Suppose that we want to sample an analog music waveform where the desired energy band is in the range $$0 < \frac{|\Omega|}{2\pi} \leq 22kHz$$ (Figure 3(a)). According to the Nyquist sampling theorem, the minimum sampling frequency which can be used in this case is $$44kHz$$; however, this requires an anti-aliasing filter with a very steep roll-off. The filter must pass the frequency components from zero to just below $$22kHz$$ and reject all the components above $$22kHz$$(Figure 3(b)). The anti-aliasing filter, which is placed before the sampler, is an analog filter and, unfortunately, analog filters cannot achieve a flat passband along with a very sharp transition from passband to stopband. Therefore, in practice, we cannot use a sampling rate of $$44kHz$$ for this example.

### Combined Analog and Digital Filter

The obvious solution for avoiding the use of a very sharp analog filter will be using a sampling rate higher than $$44kHz$$. For example, suppose that we increase the sampling rate by a factor of $$2$$ and use $$f_{s,new}=88 kHz$$. In this case, the stopband edge of the anti-aliasing filter will be $$\frac{f_{s,new}}{2}=44kHz$$ (Figure 3(c)). The passband is still the same as before and we need to pass the frequencies below $$22kHz$$. As a result, the width of the filter’s transition band will be $$22kHz$$, which is practical. Aliasing can be avoided in this way; however, the analog filter will not sufficiently suppress the frequency components from $$22kHz$$ to $$44kHz$$, and these unwanted components will enter the system.

##### Figure 3. (a) The spectrum of the input signal. (b) The ideal anti-aliasing filter required when using $$fs=44kHz$$. (c) Increasing the sample rate relaxes the analog filter requirements. (d) The overall system which uses both analog and digital filtering. Image courtesy of IEEE.

Fortunately, after the ADC, we have the option of using a digital filter (Figure 3(d)), which can offer both sharp transition and linear-phase response. In this way, we can sufficiently suppress the unwanted components from $$22kHz$$ to $$44kHz$$.

So far, our system is not a multirate one because there is only one sampling rate used in the system. The overall system obtained from two filters (the analog prefilter and the digital filter) and the analog-to-digital converter is equivalent to that obtained by a sharp analog anti-aliasing filter with passband edge of 22kHzand an ADC sampling at 88 kHz.

But is this system efficient? Do we really need to use $$88,000$$ samples/second to represent a signal that does not have frequency components above $$22kHz$$? Note that after the analog prefilter, there could still be frequency components between $$22kHz$$ and $$44kHz$$, but these will be removed by the digital filter. And we know that, according to the Nyquist criterion, we only need $$44,000$$ samples/second to represent our input signal, which has all its energy below $$22kHz$$. This means that we can discard some of the output samples of the above system and still retain all the information we are interested in. Since we want to reduce the sampling rate from $$88 kHz$$ to $$44 kHz$$, we can keep one sample from every two consecutive samples. This operation is called decimation or downsampling (by a factor of $$2$$).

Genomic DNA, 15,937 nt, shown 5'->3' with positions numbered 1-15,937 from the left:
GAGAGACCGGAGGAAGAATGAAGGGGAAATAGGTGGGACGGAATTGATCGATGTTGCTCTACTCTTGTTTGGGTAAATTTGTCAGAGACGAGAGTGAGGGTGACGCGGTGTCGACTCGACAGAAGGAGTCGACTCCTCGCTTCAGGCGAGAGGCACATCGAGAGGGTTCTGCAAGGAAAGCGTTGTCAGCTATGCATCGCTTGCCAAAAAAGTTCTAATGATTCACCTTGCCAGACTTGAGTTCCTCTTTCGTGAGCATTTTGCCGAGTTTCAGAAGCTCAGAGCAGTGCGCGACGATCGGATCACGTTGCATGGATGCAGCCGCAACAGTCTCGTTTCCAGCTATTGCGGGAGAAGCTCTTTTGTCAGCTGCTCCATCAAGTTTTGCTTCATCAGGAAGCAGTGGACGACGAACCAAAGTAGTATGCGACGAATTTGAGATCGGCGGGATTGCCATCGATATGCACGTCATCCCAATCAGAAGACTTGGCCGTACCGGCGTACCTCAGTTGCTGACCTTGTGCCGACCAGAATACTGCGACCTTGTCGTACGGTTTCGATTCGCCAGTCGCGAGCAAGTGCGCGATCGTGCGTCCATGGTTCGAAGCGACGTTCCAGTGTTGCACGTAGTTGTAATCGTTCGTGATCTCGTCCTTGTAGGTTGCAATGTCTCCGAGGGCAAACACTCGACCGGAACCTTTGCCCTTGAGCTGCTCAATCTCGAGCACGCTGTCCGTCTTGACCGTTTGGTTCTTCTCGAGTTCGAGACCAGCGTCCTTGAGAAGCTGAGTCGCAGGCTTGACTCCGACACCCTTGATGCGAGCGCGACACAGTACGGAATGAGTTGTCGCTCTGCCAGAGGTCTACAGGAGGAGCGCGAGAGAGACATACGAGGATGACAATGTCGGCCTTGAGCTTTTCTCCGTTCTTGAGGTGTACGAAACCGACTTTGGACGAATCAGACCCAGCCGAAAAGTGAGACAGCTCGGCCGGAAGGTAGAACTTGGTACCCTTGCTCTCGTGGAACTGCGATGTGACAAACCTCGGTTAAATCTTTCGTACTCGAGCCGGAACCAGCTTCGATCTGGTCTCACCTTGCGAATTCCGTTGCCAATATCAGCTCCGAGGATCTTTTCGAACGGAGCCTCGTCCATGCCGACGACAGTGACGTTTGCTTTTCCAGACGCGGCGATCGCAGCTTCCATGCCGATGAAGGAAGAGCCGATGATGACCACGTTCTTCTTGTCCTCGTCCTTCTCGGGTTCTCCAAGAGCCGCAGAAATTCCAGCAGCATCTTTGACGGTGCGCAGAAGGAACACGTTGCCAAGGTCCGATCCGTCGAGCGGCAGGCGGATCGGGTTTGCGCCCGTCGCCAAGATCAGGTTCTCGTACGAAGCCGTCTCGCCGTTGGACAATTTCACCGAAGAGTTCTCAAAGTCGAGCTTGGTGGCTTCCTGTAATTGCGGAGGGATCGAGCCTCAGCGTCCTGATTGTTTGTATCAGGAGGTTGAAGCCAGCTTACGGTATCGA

Now there are two sampling rates in our system; before decimation, we were using a sampling rate of $$88 kHz$$, and after decimation, the sampling rate is $$44 kHz$$. Hence, we have a multirate system. This operation reduces the number of bits used to represent the input signal by a factor of $$2$$. See page 32 of CMOS Integrated Analog-to-Digital and Digital-to-Analog Converters to read about a simple trick which can be used to even further relax the requirements of the analog prefilter in Figure 3(d).

### Decimation

A discrete-time sequence $$x(n)$$ that has been downsampled by a factor of $$M$$ is given by the following expression:

$$y_d(n)=x(Mn)$$

This means that we are using only one sample out of every M consecutive samples. In other words, if the sampling rate of $$x(n)$$ was $$f_s=\frac{1}{T}$$, the sampling rate of $$y_d(n)$$ will be $$\frac{f_s}{M}$$. The symbol used for a factor-of-M decimator, and an example of factor-of-2 decimation is illustrated in Figure 4(a), and 4(b), respectively.

##### Figure 4. (a) The symbol used for factor-of-M decimation and (b) illustration of factor-of-2 decimation. Image courtesy of IEEE.

Since factor-of-M decimation is equivalent to sampling the underlying analog signal, $$x_c(t)$$, with the sampling rate $$\frac{f_s}{M}$$, we obtain

$$y_d(n)=x_c(nMT)$$

According to the Nyquist criterion, if $$x_c(t)$$ has frequency components above $$\frac{f_s}{2M}$$, aliasing will occur. As a result, we usually need to place a low-pass filter with stopband edge frequency of $$\frac{f_s}{2M}$$ before the factor-of-M decimation block. In the example of Figure 3, this filtering task is accomplished by the digital filter that precedes the factor-of-2 decimation stage. The normalized cutoff frequency of this filter will be $$2 \pi \frac{f_s}{2M} T= \frac{ \pi}{M}$$. This is illustrated in Figure 5.

### Appendix

$$F \{ \sum_{n=- \infty}^{+ \infty} \delta(t-nT) \}= \frac{2 \pi}{T} \sum_{k=- \infty}^{+ \infty} \delta (j(\Omega- \frac{2 \pi k}{T})$$